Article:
“QA Engineer? Who’s that? Why do I need one? Oh, I can do it by myself”.
Excuse me, Sir, but you can’t. Have you ever heard phrases like:
- Car crash test? Oh, I’ll do it myself, that’s easy.
- Testing guitars? Guitars?! These are just sticks with strings, what can go wrong?
- Testing these batteries? Who’s ever done that?! — Okay, the last one goes to Samsung. They exploded the market last year, you know.
Quality assurance is more than just running an app on a device and saying that it works in the app development world. That’s something any of us can do, but it’s not about QA testing. Today I’d like to give an answer to the old question: what does a QA engineer do, what’s his role, mission, and responsibilities? Here we go!
A customer usually comes with the basic idea of an app — it may be a messenger, a social network, etc. He may know basic functions and some innovative “killer” features, but there are still a lot of details and things to discuss.
Let’s say you want to create a messenger which, well, sends messages. What type of messages? Do you want private, public, group chats in your app? Encrypted ones? Voice messages? Calls or video calls like the ones on Viber or WhatsApp? It’s one of QA engineer responsibilities to ask those questions. They figure out all nuances of the future application, like the type of registration, payment systems needed, type of contact list and whatever else the customer wants to see. Project managers aren’t technically qualified enough to do it, that’s why you need QA engineers to gather all these details and write them down in the documentation which will be discussed later. There’s only the idea of an app at this stage and the more details the team will know, the better result the customer will get.
Creating user stories and documentation
Then we create user stories.
QA’s goal here is to check the conformity of customer’s dreams and ideas with their possible realization and to set terms that will be clear to every team member. QA engineers also help to make customer requirements clear for developers by interpreting them into user stories, which have to be performable. After user story is created, QA can set its severity, so the team can see that any changes in that part of an application can heavily change or affect other parts in some way. They save developer’s time by doing that.
QA engineers begin to write documentation at this point, which is a little different from a classic brochure with notes like “do not put in water” and “not for kids”. It’s more like the encyclopedia with a collection of knowledge, rules and ideas of the current project. Documentation will be more detailed if there are more specialists working on it. Its size may vary from a simple checklist to a pack of test suites with dozens of test cases.
You also can use it as FAQ which will make it easier to add new team members. The test case is like a screenplay of an app. It has the list of all functions and the way they should work. So all the answers your team could look for are already written down. This also saves a bunch of time and give a better knowledge of the project to the team. Saving time is important because startups are competitive. While you are having your ideas in your head, they may already have been implemented in someone else’s products, that’s how the market works. Having QA on board will boost the development process and make your project progress faster than anyone else’s.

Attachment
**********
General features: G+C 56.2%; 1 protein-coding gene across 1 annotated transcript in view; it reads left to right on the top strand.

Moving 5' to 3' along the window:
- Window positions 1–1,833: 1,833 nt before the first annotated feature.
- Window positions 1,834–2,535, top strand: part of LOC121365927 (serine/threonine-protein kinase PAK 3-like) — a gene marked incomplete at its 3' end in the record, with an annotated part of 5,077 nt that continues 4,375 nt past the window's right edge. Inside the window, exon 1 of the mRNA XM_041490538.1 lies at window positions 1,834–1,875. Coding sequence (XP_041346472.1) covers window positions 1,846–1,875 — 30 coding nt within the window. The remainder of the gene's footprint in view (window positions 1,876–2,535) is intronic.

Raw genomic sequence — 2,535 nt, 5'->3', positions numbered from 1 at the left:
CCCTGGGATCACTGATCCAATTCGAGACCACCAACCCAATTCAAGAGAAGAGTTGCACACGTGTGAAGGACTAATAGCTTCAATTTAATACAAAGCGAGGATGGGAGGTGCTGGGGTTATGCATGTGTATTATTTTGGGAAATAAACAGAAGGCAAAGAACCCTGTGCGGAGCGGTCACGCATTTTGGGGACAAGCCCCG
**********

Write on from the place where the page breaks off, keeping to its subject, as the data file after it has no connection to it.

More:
Let’s talk about types of QA testing we provide.
Functional tests are basically an imitation of user’s activity in the system. It’s the best way to prevent disappointment of users after they meet unexpected errors and not making the job harder for your team.
Does the final product meet customer’s requirements? That’s up to QA to figure it out and write the results down in the documentation. Even if you are sure of your code, only a functional test will show if your app works correctly.
Another type is regression testing. A developer can miss the aftermath of changes in the code he adds. Fixing one bug can create another one and adding new features can break the ones that already exist.
That’s why regression testing is needed from time to time. It allows you to make sure that old features perform correctly after new changes. It’s really important for huge apps with tangled or unobvious connections between its parts. It also saves time, because everyone is doing their job: developers are developing and quality engineers are checking quality. Just how it should be.
Then QA engineers write bug reports — the list of the things that went wrong. Bug reports allow you to locate broken parts. A developer will get a full description of a glitch which contains the following:
- Location of a bug;
- What steps should be taken to reproduce the bug;
- Results of the error;
- Estimated results after fixing the error;
- How critical this error to the whole application is.
It’s not alright if app logo moved a couple pixels to the right, but it’s much worse if a user can’t log in or user data can be lost because of the bug.
QA engineers set Acceptance criteria. If user story meets the criteria, you can mark it as “completed”. It helps developers to see their task clearly and fully understand what they need to do and what kind of result is expected. It also allows them to see the severity of user story. If the task is difficult and any changes can affect the whole app, it’ll go to trained and experienced team members and vice versa.
So, to sum up, QA engineer is a really important team member. While developers build a car, QA team will make sure that not only the final product — that every detail the team produces works correctly. With such an attitude you truly can bring your dream to life without year-lasting struggle with errors, wondering where and when things went wrong.
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Originally published on the Anadea blog: QA Engineers: What Are They Doing?